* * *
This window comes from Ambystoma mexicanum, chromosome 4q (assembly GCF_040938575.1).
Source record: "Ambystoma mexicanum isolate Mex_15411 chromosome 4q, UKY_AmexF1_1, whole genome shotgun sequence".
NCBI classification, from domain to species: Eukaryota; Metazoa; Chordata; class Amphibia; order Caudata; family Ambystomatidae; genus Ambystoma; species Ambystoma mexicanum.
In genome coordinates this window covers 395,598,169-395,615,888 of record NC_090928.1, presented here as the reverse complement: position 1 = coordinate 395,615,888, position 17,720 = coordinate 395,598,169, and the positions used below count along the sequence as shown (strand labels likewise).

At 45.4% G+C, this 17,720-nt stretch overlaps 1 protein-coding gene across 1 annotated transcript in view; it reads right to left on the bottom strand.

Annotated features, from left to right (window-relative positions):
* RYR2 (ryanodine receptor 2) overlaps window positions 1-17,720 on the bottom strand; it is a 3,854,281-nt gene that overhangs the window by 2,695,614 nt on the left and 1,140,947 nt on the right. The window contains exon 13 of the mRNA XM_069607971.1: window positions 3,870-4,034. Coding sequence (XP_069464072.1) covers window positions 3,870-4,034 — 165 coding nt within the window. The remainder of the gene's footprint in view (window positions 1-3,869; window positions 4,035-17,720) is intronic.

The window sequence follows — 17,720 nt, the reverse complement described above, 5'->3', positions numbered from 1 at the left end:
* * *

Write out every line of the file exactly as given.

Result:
This window comes from Ambystoma mexicanum, chromosome 4q (assembly GCF_040938575.1).
Source record: "Ambystoma mexicanum isolate Mex_15411 chromosome 4q, UKY_AmexF1_1, whole genome shotgun sequence".
NCBI classification, from domain to species: Eukaryota; Metazoa; Chordata; class Amphibia; order Caudata; family Ambystomatidae; genus Ambystoma; species Ambystoma mexicanum.
In genome coordinates this window covers 395,598,169-395,615,888 of record NC_090928.1, presented here as the reverse complement: position 1 = coordinate 395,615,888, position 17,720 = coordinate 395,598,169, and the positions used below count along the sequence as shown (strand labels likewise).

At 45.4% G+C, this 17,720-nt stretch overlaps 1 protein-coding gene across 1 annotated transcript in view; it reads right to left on the bottom strand.

Annotated features, from left to right (window-relative positions):
* RYR2 (ryanodine receptor 2) overlaps window positions 1-17,720 on the bottom strand; it is a 3,854,281-nt gene that overhangs the window by 2,695,614 nt on the left and 1,140,947 nt on the right. The window contains exon 13 of the mRNA XM_069607971.1: window positions 3,870-4,034. Coding sequence (XP_069464072.1) covers window positions 3,870-4,034 — 165 coding nt within the window. The remainder of the gene's footprint in view (window positions 1-3,869; window positions 4,035-17,720) is intronic.

The window sequence follows — 17,720 nt, the reverse complement described above, 5'->3', positions numbered from 1 at the left end: